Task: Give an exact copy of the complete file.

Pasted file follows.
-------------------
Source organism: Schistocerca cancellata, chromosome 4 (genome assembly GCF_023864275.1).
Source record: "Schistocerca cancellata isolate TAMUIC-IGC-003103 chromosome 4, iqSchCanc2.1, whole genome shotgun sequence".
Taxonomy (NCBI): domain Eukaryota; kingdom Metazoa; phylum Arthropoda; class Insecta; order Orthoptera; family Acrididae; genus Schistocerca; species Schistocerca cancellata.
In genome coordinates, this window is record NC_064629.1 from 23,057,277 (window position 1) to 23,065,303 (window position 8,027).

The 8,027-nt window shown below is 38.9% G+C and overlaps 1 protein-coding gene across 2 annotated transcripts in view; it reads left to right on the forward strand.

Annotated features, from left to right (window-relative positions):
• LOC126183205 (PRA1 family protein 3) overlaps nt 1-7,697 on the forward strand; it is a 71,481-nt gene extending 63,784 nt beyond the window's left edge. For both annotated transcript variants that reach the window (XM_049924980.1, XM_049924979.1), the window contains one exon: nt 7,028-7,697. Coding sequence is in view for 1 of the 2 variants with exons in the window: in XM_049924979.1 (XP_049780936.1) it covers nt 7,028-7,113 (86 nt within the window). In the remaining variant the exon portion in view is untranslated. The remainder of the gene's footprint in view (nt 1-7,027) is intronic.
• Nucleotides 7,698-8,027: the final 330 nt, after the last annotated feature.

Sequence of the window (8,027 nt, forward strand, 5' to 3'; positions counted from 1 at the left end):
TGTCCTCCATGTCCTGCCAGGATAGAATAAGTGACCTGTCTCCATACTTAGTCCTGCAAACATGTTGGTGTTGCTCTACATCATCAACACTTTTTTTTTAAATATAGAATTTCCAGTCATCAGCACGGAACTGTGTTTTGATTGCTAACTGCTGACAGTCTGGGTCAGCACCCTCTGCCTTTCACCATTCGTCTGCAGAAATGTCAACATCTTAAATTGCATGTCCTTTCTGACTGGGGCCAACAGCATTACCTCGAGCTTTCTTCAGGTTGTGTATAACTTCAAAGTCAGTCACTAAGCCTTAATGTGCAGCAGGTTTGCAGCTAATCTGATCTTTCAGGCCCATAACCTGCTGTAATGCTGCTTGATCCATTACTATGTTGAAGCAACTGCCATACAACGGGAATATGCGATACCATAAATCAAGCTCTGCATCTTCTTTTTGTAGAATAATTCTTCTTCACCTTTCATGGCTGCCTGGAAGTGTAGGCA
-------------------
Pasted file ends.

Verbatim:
Source organism: Schistocerca cancellata, chromosome 4 (genome assembly GCF_023864275.1).
Source record: "Schistocerca cancellata isolate TAMUIC-IGC-003103 chromosome 4, iqSchCanc2.1, whole genome shotgun sequence".
Taxonomy (NCBI): domain Eukaryota; kingdom Metazoa; phylum Arthropoda; class Insecta; order Orthoptera; family Acrididae; genus Schistocerca; species Schistocerca cancellata.
In genome coordinates, this window is record NC_064629.1 from 23,057,277 (window position 1) to 23,065,303 (window position 8,027).

The 8,027-nt window shown below is 38.9% G+C and overlaps 1 protein-coding gene across 2 annotated transcripts in view; it reads left to right on the forward strand.

Annotated features, from left to right (window-relative positions):
• LOC126183205 (PRA1 family protein 3) overlaps nt 1-7,697 on the forward strand; it is a 71,481-nt gene extending 63,784 nt beyond the window's left edge. For both annotated transcript variants that reach the window (XM_049924980.1, XM_049924979.1), the window contains one exon: nt 7,028-7,697. Coding sequence is in view for 1 of the 2 variants with exons in the window: in XM_049924979.1 (XP_049780936.1) it covers nt 7,028-7,113 (86 nt within the window). In the remaining variant the exon portion in view is untranslated. The remainder of the gene's footprint in view (nt 1-7,027) is intronic.
• Nucleotides 7,698-8,027: the final 330 nt, after the last annotated feature.

Sequence of the window (8,027 nt, forward strand, 5' to 3'; positions counted from 1 at the left end):
TGTCCTCCATGTCCTGCCAGGATAGAATAAGTGACCTGTCTCCATACTTAGTCCTGCAAACATGTTGGTGTTGCTCTACATCATCAACACTTTTTTTTTAAATATAGAATTTCCAGTCATCAGCACGGAACTGTGTTTTGATTGCTAACTGCTGACAGTCTGGGTCAGCACCCTCTGCCTTTCACCATTCGTCTGCAGAAATGTCAACATCTTAAATTGCATGTCCTTTCTGACTGGGGCCAACAGCATTACCTCGAGCTTTCTTCAGGTTGTGTATAACTTCAAAGTCAGTCACTAAGCCTTAATGTGCAGCAGGTTTGCAGCTAATCTGATCTTTCAGGCCCATAACCTGCTGTAATGCTGCTTGATCCATTACTATGTTGAAGCAACTGCCATACAACGGGAATATGCGATACCATAAATCAAGCTCTGCATCTTCTTTTTGTAGAATAATTCTTCTTCACCTTTCATGGCTGCCTGGAAGTGTAGGCA